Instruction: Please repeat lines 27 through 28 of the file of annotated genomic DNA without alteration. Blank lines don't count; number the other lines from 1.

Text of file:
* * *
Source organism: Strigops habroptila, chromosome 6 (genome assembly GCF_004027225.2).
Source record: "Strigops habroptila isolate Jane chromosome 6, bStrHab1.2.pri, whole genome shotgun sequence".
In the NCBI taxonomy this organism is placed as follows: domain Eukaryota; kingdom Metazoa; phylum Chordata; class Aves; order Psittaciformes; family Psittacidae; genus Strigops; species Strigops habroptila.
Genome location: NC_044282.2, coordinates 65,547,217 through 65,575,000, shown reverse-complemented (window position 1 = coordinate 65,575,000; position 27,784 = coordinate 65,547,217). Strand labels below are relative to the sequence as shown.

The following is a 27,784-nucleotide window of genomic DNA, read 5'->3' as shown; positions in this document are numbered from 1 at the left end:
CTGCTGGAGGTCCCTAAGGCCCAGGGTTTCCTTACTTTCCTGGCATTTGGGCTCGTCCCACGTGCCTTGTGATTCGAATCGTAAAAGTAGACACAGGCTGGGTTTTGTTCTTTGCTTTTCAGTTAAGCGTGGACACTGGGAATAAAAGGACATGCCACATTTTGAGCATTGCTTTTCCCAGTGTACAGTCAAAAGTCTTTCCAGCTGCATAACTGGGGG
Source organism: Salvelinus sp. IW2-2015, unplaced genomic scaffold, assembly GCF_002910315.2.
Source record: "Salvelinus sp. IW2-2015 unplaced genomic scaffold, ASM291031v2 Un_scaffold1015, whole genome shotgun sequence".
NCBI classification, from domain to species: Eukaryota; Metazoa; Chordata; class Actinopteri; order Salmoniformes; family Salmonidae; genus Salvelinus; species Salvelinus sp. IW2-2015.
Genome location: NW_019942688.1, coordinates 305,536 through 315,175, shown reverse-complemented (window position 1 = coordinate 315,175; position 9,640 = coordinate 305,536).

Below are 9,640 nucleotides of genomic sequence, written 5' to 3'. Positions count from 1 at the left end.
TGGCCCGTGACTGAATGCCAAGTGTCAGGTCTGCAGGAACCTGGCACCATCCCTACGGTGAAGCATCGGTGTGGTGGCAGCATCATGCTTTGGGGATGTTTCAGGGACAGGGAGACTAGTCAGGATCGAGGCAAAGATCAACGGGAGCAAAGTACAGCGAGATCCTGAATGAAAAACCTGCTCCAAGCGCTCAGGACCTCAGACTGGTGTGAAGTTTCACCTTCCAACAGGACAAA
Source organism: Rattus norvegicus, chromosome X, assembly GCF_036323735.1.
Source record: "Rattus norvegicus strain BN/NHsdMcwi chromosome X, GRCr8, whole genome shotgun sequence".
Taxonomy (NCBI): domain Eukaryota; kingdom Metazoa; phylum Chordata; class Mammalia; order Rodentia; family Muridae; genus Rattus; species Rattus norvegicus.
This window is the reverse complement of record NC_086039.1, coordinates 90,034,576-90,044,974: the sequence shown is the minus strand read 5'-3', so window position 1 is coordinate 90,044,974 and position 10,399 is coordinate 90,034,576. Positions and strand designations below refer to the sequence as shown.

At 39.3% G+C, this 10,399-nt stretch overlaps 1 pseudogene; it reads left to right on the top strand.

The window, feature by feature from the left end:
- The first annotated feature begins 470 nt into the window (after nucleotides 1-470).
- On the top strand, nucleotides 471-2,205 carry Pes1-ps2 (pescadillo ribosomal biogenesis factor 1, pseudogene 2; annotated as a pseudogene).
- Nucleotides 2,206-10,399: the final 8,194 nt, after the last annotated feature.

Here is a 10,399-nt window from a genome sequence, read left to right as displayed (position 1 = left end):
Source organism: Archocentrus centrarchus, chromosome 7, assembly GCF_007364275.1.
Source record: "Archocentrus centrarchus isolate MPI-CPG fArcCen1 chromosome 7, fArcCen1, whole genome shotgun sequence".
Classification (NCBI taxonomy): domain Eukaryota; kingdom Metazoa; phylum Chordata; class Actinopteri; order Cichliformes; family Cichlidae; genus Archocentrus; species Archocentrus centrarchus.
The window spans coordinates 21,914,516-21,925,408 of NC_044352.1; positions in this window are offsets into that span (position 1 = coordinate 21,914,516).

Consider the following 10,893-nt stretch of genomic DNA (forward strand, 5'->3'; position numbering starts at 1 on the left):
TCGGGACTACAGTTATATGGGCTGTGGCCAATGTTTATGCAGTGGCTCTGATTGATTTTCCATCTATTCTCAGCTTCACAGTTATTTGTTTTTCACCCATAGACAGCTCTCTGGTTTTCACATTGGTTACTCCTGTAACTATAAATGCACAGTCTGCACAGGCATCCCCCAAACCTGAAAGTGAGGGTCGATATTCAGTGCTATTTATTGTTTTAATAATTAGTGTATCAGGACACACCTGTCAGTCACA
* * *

Consider the following 10,893-nt stretch of genomic DNA (forward strand, 5'->3'; position numbering starts at 1 on the left):
TCGGGACTACAGTTATATGGGCTGTGGCCAATGTTTATGCAGTGGCTCTGATTGATTTTCCATCTATTCTCAGCTTCACAGTTATTTGTTTTTCACCCATAGACAGCTCTCTGGTTTTCACATTGGTTACTCCTGTAACTATAAATGCACAGTCTGCACAGGCATCCCCCAAACCTGAAAGTGAGGGTCGATATTCAGTGCTATTTATTGTTTTAATAATTAGTGTATCAGGACACACCTGTCAGTCACA